AS co-founders of the wicked London burger restaurant, MEATliquor, Yianni Papoutsis and Scott Collins are a mischievous double act. So it was with some trepidation that I agreeed to spend five hours in the air with them on a flight to New York recently.
The mischief began in the airport lounge where before midday we had already sampled raspberry cocktails, wine, burgers and goat?s cheese cannelloni ? the idea is that we would taste them again in the air. Two hours later, my once perky eyes were beginning to cloud over as Giles Looker, MEATliquor?s drinks consultant insisted I try out different variations of his all-time favourite cocktail, the margarita. Papoutsis and Scott, meanwhile, got down to sampling the in-flight champagne.
?Red wine and coke is our go-to drink on most flights,? explains Papoutsis, who in the past has tended to mix his own concoctions. ?It?s known as a Kalimotxo in Basque country or a Rioja Libre in Rioja. It?s a good way to make bad red wine drinkable: it?s refreshing and the sugar slows the intake of alcohol into your bloodstream so you don?t get woozy as you might with neat red wine.?
As research for their new ?anti-cookbook?, The MEATliquor Chronicles, Papoutsis has been researching the factors that affect your sense of taste for some time. While he admits he isn?t planning on producing airline food any time soon, he is fascinated by the idea of it, having recently discovered that on the International Space Station there is a black market in Tabasco sauce: ?It?s one of the only tastes that actually works in that environment,? he says.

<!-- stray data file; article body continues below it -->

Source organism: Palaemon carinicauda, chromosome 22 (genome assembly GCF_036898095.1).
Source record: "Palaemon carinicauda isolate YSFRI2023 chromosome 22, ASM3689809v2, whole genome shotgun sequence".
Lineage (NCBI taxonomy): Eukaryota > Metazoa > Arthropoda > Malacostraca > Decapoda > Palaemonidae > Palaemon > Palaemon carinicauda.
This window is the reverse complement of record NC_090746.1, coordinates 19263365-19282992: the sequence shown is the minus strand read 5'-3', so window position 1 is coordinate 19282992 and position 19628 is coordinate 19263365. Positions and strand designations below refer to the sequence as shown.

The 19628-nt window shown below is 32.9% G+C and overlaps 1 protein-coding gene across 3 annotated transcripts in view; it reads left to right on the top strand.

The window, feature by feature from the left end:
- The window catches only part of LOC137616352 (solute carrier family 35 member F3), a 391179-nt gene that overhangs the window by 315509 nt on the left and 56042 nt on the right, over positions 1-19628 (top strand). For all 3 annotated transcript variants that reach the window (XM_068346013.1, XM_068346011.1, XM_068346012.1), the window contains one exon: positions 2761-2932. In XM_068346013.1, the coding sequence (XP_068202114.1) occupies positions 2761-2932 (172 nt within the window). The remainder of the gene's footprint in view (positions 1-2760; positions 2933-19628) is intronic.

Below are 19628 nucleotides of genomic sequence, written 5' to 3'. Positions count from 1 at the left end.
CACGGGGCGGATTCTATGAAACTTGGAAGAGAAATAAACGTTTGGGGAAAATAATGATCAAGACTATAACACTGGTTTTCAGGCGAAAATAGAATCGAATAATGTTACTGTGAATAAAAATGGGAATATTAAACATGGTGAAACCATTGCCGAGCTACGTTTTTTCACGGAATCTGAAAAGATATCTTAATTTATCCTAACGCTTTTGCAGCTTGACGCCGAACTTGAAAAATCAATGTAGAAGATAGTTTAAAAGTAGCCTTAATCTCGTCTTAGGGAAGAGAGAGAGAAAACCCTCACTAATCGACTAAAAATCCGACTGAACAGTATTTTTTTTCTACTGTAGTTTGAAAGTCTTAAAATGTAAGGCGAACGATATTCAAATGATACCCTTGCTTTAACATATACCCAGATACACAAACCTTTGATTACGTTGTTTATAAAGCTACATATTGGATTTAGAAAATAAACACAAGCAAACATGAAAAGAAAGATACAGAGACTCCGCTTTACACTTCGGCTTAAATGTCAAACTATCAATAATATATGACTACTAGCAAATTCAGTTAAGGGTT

?Burgers would be hard to do well in the air ? you have to bear in mind that you?re limited to very few cooking techniques up there. You can?t do anything that produces smoke or a flame, for example, so grills and griddles are out, and deep-fryers full of boiling oil probably aren?t the best idea at 30,000 feet either. Water boils at a lower temperature due to the fact that there?s less pressure, so it?s a challenge to do something like a really good boiled egg or pasta.?
When I taste the goat?s cheese pasta again, the texture is a little drier but the flavour remains intact. Given the confines of the airline cabin I am impressed with Virgin?s efforts. But what is the verdict elsewhere? Papoutsis tries duck rillettes followed by ?a beautiful piece of flank steak, braised on the bone for that extra umami flavor. Both dishes eminently suited to serving in the air: There?s obviously a lot of time and effort gone into choosing the dishes and a lot of attention paid to seasoning and spicing so they both tasted pretty much exactly as I?d expect them to on the ground.?
?The idea of doing airline food really fascinates me ? we?ve spent a lot of hours working and cooking in confined spaces with the MEATwagon [his street food wagon] so there?s a certain similarity to the problems we face. The science and tech behind it really appeals to my geeky side.
Virgin has gone to great lengths to choose wines that would taste good in the air ? including their on-board champagne. With wines like that, we didn?t need to drink Kalimotxo?s. Besides, Giles was plying us with all manner of delicious cocktails from the on-board bar??
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